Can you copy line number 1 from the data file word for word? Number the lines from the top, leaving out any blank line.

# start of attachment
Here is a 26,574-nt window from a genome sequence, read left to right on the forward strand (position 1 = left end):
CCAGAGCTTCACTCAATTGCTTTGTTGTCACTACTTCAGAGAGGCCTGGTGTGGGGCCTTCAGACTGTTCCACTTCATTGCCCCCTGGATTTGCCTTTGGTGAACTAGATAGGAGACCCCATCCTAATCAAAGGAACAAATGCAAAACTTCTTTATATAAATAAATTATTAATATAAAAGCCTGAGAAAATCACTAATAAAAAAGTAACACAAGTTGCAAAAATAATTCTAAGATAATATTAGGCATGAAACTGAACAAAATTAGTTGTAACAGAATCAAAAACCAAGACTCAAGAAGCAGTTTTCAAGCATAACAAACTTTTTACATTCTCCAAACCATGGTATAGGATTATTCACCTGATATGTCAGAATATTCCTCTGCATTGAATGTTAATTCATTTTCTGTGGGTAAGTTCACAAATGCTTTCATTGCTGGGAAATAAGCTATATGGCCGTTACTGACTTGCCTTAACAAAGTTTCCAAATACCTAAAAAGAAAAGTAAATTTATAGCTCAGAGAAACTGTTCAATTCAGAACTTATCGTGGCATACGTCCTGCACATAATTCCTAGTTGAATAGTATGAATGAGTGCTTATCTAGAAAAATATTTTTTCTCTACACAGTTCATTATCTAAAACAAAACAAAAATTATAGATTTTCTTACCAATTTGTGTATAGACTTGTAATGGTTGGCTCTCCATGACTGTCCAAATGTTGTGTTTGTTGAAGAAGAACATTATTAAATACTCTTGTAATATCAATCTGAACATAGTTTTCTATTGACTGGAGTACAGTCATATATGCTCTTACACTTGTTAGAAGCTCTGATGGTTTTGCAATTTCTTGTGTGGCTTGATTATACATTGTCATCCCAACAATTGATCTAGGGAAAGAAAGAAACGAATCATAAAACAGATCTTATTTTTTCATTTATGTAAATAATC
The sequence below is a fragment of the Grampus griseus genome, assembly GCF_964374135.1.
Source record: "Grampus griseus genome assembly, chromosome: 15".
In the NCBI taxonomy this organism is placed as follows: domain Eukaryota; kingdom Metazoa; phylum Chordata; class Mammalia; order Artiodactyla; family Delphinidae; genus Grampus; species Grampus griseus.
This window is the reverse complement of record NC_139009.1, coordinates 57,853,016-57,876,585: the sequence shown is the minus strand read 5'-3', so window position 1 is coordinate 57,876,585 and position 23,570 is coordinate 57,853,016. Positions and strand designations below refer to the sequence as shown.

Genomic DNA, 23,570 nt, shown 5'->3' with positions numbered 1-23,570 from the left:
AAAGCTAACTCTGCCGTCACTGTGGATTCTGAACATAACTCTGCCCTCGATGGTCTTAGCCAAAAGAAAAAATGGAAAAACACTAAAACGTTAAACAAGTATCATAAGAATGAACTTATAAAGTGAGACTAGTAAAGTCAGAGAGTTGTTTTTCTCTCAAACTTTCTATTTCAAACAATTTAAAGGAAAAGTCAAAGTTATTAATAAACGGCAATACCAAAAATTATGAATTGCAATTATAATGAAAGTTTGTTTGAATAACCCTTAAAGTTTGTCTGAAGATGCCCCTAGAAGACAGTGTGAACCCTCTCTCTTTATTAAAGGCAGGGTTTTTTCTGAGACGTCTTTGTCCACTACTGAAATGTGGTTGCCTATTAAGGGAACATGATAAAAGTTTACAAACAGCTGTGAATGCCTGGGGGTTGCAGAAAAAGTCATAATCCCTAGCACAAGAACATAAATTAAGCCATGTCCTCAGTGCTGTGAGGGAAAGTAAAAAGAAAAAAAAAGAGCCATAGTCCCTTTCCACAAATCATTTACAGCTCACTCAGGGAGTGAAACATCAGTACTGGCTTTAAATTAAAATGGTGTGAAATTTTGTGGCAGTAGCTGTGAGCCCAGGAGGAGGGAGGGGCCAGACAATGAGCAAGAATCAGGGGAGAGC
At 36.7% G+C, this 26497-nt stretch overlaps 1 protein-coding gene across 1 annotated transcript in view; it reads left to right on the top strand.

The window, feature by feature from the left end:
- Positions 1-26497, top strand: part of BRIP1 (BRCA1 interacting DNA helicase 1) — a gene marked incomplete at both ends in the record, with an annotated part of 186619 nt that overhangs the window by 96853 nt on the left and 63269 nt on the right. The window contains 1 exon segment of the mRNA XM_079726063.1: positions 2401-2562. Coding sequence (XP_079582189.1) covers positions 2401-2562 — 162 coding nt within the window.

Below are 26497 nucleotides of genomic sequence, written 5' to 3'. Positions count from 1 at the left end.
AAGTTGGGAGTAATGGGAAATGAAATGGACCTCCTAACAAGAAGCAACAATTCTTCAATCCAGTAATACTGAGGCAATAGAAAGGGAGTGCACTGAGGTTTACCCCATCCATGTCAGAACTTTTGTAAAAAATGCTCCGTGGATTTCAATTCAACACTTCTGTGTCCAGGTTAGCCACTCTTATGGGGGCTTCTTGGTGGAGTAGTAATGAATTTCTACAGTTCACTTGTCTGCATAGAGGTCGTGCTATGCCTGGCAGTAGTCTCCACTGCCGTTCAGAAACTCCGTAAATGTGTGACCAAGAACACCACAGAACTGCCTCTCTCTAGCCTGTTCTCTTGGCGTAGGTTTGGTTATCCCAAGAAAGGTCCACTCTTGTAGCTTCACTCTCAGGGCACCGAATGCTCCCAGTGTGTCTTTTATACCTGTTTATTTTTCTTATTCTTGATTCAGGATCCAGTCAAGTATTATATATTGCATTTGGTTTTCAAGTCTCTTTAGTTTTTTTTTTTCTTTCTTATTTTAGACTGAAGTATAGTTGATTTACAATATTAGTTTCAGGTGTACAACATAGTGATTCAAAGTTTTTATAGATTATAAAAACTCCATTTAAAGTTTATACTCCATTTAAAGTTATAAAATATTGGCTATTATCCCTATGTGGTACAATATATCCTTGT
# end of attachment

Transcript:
Here is a 26,574-nt window from a genome sequence, read left to right on the forward strand (position 1 = left end):